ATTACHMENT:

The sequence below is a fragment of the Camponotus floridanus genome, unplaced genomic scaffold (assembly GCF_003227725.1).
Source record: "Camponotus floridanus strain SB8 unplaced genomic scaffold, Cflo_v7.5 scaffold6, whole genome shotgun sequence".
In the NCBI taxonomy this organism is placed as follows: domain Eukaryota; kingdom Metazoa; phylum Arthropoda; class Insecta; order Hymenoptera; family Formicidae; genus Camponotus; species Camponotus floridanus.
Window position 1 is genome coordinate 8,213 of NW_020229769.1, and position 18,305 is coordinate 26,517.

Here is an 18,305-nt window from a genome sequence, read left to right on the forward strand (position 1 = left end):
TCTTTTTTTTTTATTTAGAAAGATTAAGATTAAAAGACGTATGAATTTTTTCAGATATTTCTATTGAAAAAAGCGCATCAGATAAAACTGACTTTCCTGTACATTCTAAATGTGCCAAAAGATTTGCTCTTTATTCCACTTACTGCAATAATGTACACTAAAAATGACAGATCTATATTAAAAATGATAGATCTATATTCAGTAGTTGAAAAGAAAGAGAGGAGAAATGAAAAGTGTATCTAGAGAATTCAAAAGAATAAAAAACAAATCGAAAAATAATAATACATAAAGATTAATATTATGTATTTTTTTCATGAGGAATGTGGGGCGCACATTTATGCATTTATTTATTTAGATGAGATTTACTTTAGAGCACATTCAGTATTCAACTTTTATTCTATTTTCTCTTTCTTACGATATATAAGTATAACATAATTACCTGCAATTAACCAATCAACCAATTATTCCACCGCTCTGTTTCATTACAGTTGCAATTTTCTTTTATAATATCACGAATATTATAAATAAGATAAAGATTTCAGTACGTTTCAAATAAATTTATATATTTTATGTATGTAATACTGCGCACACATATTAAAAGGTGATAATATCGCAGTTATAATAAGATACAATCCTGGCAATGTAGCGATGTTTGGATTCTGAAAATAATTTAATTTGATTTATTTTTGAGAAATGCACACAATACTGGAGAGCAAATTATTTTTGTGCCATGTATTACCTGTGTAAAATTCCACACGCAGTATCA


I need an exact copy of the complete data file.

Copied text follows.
The sequence below is a fragment of the Camponotus floridanus genome, unplaced genomic scaffold (assembly GCF_003227725.1).
Source record: "Camponotus floridanus strain SB8 unplaced genomic scaffold, Cflo_v7.5 scaffold6, whole genome shotgun sequence".
In the NCBI taxonomy this organism is placed as follows: domain Eukaryota; kingdom Metazoa; phylum Arthropoda; class Insecta; order Hymenoptera; family Formicidae; genus Camponotus; species Camponotus floridanus.
Window position 1 is genome coordinate 8,213 of NW_020229769.1, and position 18,305 is coordinate 26,517.

Here is an 18,305-nt window from a genome sequence, read left to right on the forward strand (position 1 = left end):
TCTTTTTTTTTTATTTAGAAAGATTAAGATTAAAAGACGTATGAATTTTTTCAGATATTTCTATTGAAAAAAGCGCATCAGATAAAACTGACTTTCCTGTACATTCTAAATGTGCCAAAAGATTTGCTCTTTATTCCACTTACTGCAATAATGTACACTAAAAATGACAGATCTATATTAAAAATGATAGATCTATATTCAGTAGTTGAAAAGAAAGAGAGGAGAAATGAAAAGTGTATCTAGAGAATTCAAAAGAATAAAAAACAAATCGAAAAATAATAATACATAAAGATTAATATTATGTATTTTTTTCATGAGGAATGTGGGGCGCACATTTATGCATTTATTTATTTAGATGAGATTTACTTTAGAGCACATTCAGTATTCAACTTTTATTCTATTTTCTCTTTCTTACGATATATAAGTATAACATAATTACCTGCAATTAACCAATCAACCAATTATTCCACCGCTCTGTTTCATTACAGTTGCAATTTTCTTTTATAATATCACGAATATTATAAATAAGATAAAGATTTCAGTACGTTTCAAATAAATTTATATATTTTATGTATGTAATACTGCGCACACATATTAAAAGGTGATAATATCGCAGTTATAATAAGATACAATCCTGGCAATGTAGCGATGTTTGGATTCTGAAAATAATTTAATTTGATTTATTTTTGAGAAATGCACACAATACTGGAGAGCAAATTATTTTTGTGCCATGTATTACCTGTGTAAAATTCCACACGCAGTATCA